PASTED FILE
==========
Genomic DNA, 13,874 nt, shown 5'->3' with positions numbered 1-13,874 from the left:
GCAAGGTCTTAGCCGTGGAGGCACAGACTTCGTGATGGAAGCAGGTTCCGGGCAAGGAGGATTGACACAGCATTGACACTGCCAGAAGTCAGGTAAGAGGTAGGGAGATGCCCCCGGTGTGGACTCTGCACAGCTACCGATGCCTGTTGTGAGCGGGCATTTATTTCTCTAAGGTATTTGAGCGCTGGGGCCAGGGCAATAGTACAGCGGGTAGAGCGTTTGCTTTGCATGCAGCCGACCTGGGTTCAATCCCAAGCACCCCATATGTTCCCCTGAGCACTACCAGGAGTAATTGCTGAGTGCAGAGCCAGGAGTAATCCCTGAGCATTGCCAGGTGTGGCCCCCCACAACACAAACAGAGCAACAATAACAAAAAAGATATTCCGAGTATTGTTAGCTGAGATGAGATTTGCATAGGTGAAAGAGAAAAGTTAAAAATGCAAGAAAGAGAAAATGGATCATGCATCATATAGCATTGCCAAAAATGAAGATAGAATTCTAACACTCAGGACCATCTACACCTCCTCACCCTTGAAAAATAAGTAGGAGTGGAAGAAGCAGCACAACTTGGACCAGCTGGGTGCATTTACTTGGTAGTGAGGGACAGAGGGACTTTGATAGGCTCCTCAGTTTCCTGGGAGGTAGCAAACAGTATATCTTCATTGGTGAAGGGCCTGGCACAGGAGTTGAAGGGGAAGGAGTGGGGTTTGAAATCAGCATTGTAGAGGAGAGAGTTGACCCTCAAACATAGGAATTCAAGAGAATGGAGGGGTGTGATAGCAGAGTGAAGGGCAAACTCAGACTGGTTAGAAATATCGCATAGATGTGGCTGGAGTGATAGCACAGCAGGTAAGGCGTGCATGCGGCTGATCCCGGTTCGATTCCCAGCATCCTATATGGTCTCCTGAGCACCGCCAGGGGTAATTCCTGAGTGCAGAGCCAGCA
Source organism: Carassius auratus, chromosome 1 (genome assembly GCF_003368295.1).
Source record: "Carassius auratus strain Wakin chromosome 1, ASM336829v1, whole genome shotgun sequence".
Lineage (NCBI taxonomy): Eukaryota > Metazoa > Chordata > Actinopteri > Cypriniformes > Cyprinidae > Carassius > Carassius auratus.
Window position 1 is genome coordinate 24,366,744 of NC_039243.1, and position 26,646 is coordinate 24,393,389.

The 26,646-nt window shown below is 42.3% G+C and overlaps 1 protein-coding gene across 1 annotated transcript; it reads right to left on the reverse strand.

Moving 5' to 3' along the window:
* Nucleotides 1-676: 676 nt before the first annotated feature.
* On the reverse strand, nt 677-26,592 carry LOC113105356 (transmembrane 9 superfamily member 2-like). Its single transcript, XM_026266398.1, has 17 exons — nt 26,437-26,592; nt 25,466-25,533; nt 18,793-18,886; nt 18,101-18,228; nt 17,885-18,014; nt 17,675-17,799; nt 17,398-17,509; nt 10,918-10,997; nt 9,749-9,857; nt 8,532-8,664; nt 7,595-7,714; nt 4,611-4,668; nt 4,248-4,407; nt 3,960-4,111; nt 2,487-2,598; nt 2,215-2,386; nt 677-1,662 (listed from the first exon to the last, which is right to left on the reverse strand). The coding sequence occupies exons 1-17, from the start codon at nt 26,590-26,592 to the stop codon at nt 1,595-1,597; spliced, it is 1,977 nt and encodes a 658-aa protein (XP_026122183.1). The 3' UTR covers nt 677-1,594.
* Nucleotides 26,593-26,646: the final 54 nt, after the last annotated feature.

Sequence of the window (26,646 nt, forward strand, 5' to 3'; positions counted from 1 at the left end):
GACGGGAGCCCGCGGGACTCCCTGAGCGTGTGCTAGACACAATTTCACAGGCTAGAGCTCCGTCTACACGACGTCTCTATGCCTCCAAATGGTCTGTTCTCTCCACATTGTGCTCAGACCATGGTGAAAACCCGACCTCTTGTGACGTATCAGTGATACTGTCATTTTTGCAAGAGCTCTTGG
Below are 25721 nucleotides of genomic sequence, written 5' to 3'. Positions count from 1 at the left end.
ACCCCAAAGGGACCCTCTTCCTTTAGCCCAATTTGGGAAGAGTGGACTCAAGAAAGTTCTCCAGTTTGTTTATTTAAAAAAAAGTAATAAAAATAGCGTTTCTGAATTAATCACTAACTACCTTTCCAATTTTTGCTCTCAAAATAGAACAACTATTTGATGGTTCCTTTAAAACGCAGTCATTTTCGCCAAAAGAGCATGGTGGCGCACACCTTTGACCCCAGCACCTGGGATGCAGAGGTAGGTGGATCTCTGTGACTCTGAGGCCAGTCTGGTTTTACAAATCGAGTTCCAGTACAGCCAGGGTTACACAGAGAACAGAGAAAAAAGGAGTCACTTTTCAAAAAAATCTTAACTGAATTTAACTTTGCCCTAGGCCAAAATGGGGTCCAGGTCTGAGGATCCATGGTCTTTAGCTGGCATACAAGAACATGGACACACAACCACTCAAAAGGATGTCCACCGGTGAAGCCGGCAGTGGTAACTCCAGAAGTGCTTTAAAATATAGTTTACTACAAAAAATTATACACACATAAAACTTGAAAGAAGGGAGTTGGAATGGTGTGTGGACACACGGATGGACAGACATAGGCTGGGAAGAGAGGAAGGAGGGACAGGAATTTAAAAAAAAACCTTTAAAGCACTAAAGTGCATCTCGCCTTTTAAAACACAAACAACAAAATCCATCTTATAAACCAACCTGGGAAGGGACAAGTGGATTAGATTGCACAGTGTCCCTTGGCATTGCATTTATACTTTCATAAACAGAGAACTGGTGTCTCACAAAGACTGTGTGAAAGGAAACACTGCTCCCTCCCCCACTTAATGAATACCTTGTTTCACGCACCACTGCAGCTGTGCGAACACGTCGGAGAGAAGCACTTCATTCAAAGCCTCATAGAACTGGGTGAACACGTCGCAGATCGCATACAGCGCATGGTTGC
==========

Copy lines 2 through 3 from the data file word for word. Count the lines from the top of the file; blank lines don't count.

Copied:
GCAAGGTCTTAGCCGTGGAGGCACAGACTTCGTGATGGAAGCAGGTTCCGGGCAAGGAGGATTGACACAGCATTGACACTGCCAGAAGTCAGGTAAGAGGTAGGGAGATGCCCCCGGTGTGGACTCTGCACAGCTACCGATGCCTGTTGTGAGCGGGCATTTATTTCTCTAAGGTATTTGAGCGCTGGGGCCAGGGCAATAGTACAGCGGGTAGAGCGTTTGCTTTGCATGCAGCCGACCTGGGTTCAATCCCAAGCACCCCATATGTTCCCCTGAGCACTACCAGGAGTAATTGCTGAGTGCAGAGCCAGGAGTAATCCCTGAGCATTGCCAGGTGTGGCCCCCCACAACACAAACAGAGCAACAATAACAAAAAAGATATTCCGAGTATTGTTAGCTGAGATGAGATTTGCATAGGTGAAAGAGAAAAGTTAAAAATGCAAGAAAGAGAAAATGGATCATGCATCATATAGCATTGCCAAAAATGAAGATAGAATTCTAACACTCAGGACCATCTACACCTCCTCACCCTTGAAAAATAAGTAGGAGTGGAAGAAGCAGCACAACTTGGACCAGCTGGGTGCATTTACTTGGTAGTGAGGGACAGAGGGACTTTGATAGGCTCCTCAGTTTCCTGGGAGGTAGCAAACAGTATATCTTCATTGGTGAAGGGCCTGGCACAGGAGTTGAAGGGGAAGGAGTGGGGTTTGAAATCAGCATTGTAGAGGAGAGAGTTGACCCTCAAACATAGGAATTCAAGAGAATGGAGGGGTGTGATAGCAGAGTGAAGGGCAAACTCAGACTGGTTAGAAATATCGCATAGATGTGGCTGGAGTGATAGCACAGCAGGTAAGGCGTGCATGCGGCTGATCCCGGTTCGATTCCCAGCATCCTATATGGTCTCCTGAGCACCGCCAGGGGTAATTCCTGAGTGCAGAGCCAGCA
Source organism: Carassius auratus, chromosome 1 (genome assembly GCF_003368295.1).